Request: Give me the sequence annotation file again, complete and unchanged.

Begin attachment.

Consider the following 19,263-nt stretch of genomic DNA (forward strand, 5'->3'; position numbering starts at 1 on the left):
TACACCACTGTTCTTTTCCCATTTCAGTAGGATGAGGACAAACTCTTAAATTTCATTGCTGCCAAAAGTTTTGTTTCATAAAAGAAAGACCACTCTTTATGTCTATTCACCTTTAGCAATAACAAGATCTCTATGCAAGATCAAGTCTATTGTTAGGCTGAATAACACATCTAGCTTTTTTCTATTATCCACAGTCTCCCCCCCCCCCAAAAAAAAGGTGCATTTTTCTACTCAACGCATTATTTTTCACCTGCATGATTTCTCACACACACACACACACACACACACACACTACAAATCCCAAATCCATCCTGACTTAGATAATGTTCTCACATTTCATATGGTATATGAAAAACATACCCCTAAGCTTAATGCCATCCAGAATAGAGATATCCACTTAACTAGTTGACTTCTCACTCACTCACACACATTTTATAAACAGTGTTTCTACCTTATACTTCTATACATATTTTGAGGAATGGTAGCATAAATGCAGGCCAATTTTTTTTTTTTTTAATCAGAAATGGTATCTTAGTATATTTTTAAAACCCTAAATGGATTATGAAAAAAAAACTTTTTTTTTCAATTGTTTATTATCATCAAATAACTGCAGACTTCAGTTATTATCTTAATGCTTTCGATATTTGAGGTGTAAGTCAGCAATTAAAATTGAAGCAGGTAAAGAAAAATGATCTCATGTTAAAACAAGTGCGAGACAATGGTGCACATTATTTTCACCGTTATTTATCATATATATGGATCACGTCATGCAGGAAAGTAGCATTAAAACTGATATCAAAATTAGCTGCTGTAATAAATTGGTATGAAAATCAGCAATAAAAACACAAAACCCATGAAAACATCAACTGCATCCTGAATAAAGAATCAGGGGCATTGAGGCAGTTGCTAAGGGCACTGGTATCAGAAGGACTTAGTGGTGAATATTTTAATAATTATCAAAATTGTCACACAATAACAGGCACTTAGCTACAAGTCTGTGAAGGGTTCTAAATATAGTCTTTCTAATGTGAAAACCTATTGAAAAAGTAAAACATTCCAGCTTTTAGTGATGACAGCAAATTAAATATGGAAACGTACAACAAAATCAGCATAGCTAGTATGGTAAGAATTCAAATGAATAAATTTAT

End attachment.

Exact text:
Consider the following 19,263-nt stretch of genomic DNA (forward strand, 5'->3'; position numbering starts at 1 on the left):
TACACCACTGTTCTTTTCCCATTTCAGTAGGATGAGGACAAACTCTTAAATTTCATTGCTGCCAAAAGTTTTGTTTCATAAAAGAAAGACCACTCTTTATGTCTATTCACCTTTAGCAATAACAAGATCTCTATGCAAGATCAAGTCTATTGTTAGGCTGAATAACACATCTAGCTTTTTTCTATTATCCACAGTCTCCCCCCCCCCCAAAAAAAAGGTGCATTTTTCTACTCAACGCATTATTTTTCACCTGCATGATTTCTCACACACACACACACACACACACACACACTACAAATCCCAAATCCATCCTGACTTAGATAATGTTCTCACATTTCATATGGTATATGAAAAACATACCCCTAAGCTTAATGCCATCCAGAATAGAGATATCCACTTAACTAGTTGACTTCTCACTCACTCACACACATTTTATAAACAGTGTTTCTACCTTATACTTCTATACATATTTTGAGGAATGGTAGCATAAATGCAGGCCAATTTTTTTTTTTTTTAATCAGAAATGGTATCTTAGTATATTTTTAAAACCCTAAATGGATTATGAAAAAAAAACTTTTTTTTTCAATTGTTTATTATCATCAAATAACTGCAGACTTCAGTTATTATCTTAATGCTTTCGATATTTGAGGTGTAAGTCAGCAATTAAAATTGAAGCAGGTAAAGAAAAATGATCTCATGTTAAAACAAGTGCGAGACAATGGTGCACATTATTTTCACCGTTATTTATCATATATATGGATCACGTCATGCAGGAAAGTAGCATTAAAACTGATATCAAAATTAGCTGCTGTAATAAATTGGTATGAAAATCAGCAATAAAAACACAAAACCCATGAAAACATCAACTGCATCCTGAATAAAGAATCAGGGGCATTGAGGCAGTTGCTAAGGGCACTGGTATCAGAAGGACTTAGTGGTGAATATTTTAATAATTATCAAAATTGTCACACAATAACAGGCACTTAGCTACAAGTCTGTGAAGGGTTCTAAATATAGTCTTTCTAATGTGAAAACCTATTGAAAAAGTAAAACATTCCAGCTTTTAGTGATGACAGCAAATTAAATATGGAAACGTACAACAAAATCAGCATAGCTAGTATGGTAAGAATTCAAATGAATAAATTTAT